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For a developer who likes working in ASP.NET/Web forms, would anyone recommend going towards a SharePoint shop? Will I be able to keep up with latest in ASP.NET, or is SharePoint a different world? I really like ASP.NET, but have an opportunity with SharePoint development. Is the big change worth it on the tech/skillset end?

UPDATE: I think it's better to stick with web forms, if you have a choice. SharePoint seems to be tougher to develop[in terms of what you expect out of regular ASP.NET]/deploy/style/debug. Why should good ASP.NET devs go to SharePoint if they don't need to?

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You might want to check out this question: stackoverflow.com/questions/535255/… – ICodeForCoffee Oct 12 '09 at 16:04
I did check that question, however, that person is already headed towards SharePoint and needs some help. I'm wondering if it's worth it to go to SharePoint at all. – eych Oct 12 '09 at 17:53
In the end I think it really depends on what you want as an individual. Sharepoint for many devs means much less coding and much more integration, configuration and xslt. This may throw some off since they may be interested in the programming aspect of their jobs. – Alexandre Brisebois Oct 13 '09 at 8:37
up vote 4 down vote accepted

Your ASP.Net knowledge will help you understand some of Sharepoint, since it is based on some of the same technologies as ASP.Net.

On the negative side:

  • Sharepoint has a steep learning curve
  • Some developers hate it

On the positive side

  • For the right scenario, you can deliver business value much faster than custom development
  • Atleast in our market a Sharepoint expert will be better paid than someone who only knows ASP.net
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As someone who's been on the sharepoint train for a few years now, I'd say you'd be crazy NOT to take the opportunity. SharePoint is firmly based on asp.net and there is plenty of crossover. In fact, ASP.NET 2.0 design was large driven by the needs of WSS 3.0 - namely webparts and the system.web.hosting virtualization aspects. You will feel extremely comfortable when developing. Go for it.


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Can you cite that ASP.NET 2.0 was driven by the WSS 3.0 needs? – Dan Revell Oct 12 '09 at 17:23
@Dan: The entire web part infrastructure in ASP.NET 2.0 was in a large part cross-pollinated from development of it within WSS 3.0. Granted WSS extends a lot of it; but much of the base class functionality is within ASP.NET 2.0 – gn22 Oct 13 '09 at 1:04

I've been working in the SharePoint world for a good year now and I went into it head first not knowing any ASP.NET. Now that I'm getting time to teach myselfs some ASP.NET and learning the more webby concepts things in SharePoint are making a bit more sense. Although a working knowledge in ASP.NET isn't strictly needed in day to day SharePoint, at least not all of SharePoint, it is useful. I just don't find myself doing that much ASP.NET.

However that doesn't mean that you won't. There is certainly scope for it in producing SharePoint pages and modifying a site through the master pages ect. Or even web part development. SharePoint has lots of developer entry points and they vary in exposure to the underlying ASP.NET. So it really does depend on what you'll be doing.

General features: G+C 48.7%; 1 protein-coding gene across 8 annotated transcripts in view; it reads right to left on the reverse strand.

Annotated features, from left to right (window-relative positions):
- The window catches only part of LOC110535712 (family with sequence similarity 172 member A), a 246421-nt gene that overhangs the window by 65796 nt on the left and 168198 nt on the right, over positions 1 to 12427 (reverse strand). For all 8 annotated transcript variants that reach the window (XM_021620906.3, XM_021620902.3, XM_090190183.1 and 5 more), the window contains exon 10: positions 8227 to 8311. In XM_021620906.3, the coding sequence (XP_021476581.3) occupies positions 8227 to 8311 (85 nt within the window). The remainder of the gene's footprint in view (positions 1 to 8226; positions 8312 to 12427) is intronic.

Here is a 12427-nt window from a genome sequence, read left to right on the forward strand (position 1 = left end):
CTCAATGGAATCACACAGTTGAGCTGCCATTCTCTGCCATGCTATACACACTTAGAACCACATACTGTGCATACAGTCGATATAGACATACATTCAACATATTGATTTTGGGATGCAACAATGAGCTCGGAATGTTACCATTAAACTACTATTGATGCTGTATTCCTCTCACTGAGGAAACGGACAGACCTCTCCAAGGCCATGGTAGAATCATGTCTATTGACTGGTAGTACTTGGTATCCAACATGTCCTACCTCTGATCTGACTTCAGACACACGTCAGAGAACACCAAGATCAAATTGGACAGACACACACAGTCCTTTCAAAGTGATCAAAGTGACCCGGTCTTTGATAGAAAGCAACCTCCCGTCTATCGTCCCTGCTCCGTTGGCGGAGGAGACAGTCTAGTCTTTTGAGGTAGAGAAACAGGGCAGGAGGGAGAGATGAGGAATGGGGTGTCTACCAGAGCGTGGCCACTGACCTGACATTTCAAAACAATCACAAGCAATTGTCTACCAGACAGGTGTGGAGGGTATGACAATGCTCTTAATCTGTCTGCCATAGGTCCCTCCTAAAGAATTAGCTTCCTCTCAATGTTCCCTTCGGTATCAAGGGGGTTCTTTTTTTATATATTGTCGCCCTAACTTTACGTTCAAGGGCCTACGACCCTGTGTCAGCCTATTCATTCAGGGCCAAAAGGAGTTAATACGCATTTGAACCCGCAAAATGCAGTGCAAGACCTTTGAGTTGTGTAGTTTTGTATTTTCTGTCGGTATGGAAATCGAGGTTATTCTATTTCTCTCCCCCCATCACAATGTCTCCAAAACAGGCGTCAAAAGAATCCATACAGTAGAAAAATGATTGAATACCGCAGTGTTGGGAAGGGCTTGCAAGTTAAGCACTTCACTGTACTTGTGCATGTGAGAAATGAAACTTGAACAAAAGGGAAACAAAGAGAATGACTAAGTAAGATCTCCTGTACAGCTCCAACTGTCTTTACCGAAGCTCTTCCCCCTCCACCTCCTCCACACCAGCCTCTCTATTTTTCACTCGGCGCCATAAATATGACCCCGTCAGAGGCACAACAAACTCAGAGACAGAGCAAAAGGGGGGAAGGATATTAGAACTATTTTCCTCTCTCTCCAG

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SharePoint is different world that based on ASP.NET. You shouldn't pay attention on this. You can learn new ASP.NET features in any time you wish. I think you should change your mind to try to solve problems needed for someones business and choose what platforms or languages to learn basing on this. No matter SharePoint or ASP.NET you can be as good as you wish in any of them.

Please don't think that I am trying to say that you will not be able to use your ASP.NET experience as a SharePoint developer. But you should understand that there will be a different world with its own rules and high level scenarios, that can be completely different than in ASP.NET. (for example Data Access scenarios has requires another model of thinking).

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-1: Please clarify whether you mean that SharePoint is a different world, or that it is not. – John Saunders Oct 12 '09 at 16:05
Putting -1 do not waiting for answer is not a very friendly approach ;) SharePoint is a different world as for developmet approaches, yes it is based on ASP.NET, but it has to much different concepts to be called "the same world". That's why I've tried to put all this thoughts in one, first phrase "SharePoint is different world that based on ASP.NET". It doesn't mean tha you can't apply ASP.NET expirience, but on the conceptual level some thigs will be different. (for example data access scenarious) – Restuta Oct 12 '09 at 17:04
I recommend you clarify your answer by editing the answer. I'll remove the -1 when I see the answer clarified. – John Saunders Oct 12 '09 at 17:17
Thank's for you time and advice, I've edited comment, hope you will like it now =) – Restuta Oct 12 '09 at 17:28

SharePoint is based on ASP.NET. You can use all ASP.NET features you're accustomed to in SharePoint.

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If you go with SP, plan on doing a lot more pointing and clicking and a lot less writing code. The development aspect is okay, but there's a lot to learn using the object model, CAML and some serious config.

If you like software development, writing code, being creative with your skills, I would stick with ASP.Net.

You'll also find yourself dealing with the business a lot more.

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